My father’s friend came once to tea.
He laughed and talked. He spoke to me.
But in another week they said
That friendly pink-faced man was dead.
“How sad . .” they said, “the best of men . .”— Frances Cornford
So I said too, “How sad”; but then
Deep in my heart I thought with pride,
“I know a person who has died.”
Out of the night that covers me,
Black as the pit from pole to pole,
I thank whatever gods may be
For my unconquerable soul.
In the fell clutch of circumstance
I have not winced nor cried aloud.
Under the bludgeonings of chance
My head is bloody, but unbowed.
Beyond this place of wrath and tears
Looms but the Horror of the shade,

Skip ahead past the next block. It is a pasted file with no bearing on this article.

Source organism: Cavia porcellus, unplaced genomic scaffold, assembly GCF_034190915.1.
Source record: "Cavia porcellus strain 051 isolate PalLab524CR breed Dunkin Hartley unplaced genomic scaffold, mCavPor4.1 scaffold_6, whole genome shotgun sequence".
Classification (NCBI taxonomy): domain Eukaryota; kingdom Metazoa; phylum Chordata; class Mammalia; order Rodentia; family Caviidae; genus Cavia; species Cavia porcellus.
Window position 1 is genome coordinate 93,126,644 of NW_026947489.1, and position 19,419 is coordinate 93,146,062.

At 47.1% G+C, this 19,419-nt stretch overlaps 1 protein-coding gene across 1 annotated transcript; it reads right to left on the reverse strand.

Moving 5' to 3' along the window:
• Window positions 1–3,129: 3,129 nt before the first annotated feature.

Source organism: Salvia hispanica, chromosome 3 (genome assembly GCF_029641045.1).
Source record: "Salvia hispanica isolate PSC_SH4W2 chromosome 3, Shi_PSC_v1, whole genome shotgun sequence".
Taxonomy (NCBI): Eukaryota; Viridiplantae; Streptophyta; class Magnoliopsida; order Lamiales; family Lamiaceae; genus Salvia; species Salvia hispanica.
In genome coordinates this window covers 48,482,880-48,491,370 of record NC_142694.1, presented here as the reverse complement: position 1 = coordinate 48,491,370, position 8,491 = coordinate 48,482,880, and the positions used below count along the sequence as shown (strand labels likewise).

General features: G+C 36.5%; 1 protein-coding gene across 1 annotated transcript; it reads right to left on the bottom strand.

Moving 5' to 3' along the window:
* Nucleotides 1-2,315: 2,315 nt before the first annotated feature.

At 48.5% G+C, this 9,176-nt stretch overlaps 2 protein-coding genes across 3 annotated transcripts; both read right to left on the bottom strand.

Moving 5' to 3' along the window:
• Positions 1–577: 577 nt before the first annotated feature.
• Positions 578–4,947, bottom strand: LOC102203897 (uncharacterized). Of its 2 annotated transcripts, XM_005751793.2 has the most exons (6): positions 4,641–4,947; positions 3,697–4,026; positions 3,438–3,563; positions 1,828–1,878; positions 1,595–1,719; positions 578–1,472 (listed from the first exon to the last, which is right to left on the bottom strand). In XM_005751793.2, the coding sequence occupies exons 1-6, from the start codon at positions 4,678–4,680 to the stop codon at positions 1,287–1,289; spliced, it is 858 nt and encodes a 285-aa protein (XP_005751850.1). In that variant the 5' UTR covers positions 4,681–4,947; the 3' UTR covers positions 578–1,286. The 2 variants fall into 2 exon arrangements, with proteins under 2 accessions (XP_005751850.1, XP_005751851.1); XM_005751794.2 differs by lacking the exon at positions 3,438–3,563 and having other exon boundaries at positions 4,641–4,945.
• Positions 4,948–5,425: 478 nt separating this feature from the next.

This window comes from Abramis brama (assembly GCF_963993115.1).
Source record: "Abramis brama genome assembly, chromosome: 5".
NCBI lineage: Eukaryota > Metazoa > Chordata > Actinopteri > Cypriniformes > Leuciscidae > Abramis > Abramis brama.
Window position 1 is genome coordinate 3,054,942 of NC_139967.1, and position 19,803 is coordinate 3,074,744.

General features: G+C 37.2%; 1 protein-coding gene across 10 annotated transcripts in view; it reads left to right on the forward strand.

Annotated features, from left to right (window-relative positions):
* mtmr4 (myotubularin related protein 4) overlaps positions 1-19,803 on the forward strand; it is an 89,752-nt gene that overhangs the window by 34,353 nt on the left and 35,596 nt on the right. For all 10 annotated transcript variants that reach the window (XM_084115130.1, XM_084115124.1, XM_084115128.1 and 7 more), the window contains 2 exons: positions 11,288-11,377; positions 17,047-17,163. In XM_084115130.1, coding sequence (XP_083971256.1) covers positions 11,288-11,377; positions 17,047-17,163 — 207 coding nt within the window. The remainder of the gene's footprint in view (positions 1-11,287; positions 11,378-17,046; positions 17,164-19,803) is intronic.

And yet the menace of the years
Finds and shall find me unafraid.
It matters not how strait the gate,— William Ernest Henley
How charged with punishments the scroll,
I am the master of my fate,
I am the captain of my soul.
I wakened on my hot, hard bed;— Frances Darwin Cornford
Upon the pillow lay my head;
Beneath the pillow I could hear
My little watch was ticking clear.
I thought the throbbing of it went
Like my continual discontent;
I thought it said in every tick:
I am so sick, so sick, so sick;
O death, come quick, come quick, come quick,
Come quick, come quick, come quick, come quick.
I spoiled the day;
Hotly, in haste,
All the calm hours
I gashed and defaced.
Let me forget,
Let me embark
—Sleep for my boat—
And sail through the dark.
Till a new day— Frances Darwin Cornford
Heaven shall send,
Whole as an apple,
Kind as a friend.
[A person] that loveth a book will never want a faithful friend, a wholesome counselor, a cheerful companion, an effectual comforter.— Isaac Barrow
Experience converts us to ourselves when books fail us.— Amos Bronson Alcott
Boys read books one way, men another, old men another.— Publius Terentius Afer ( Terence)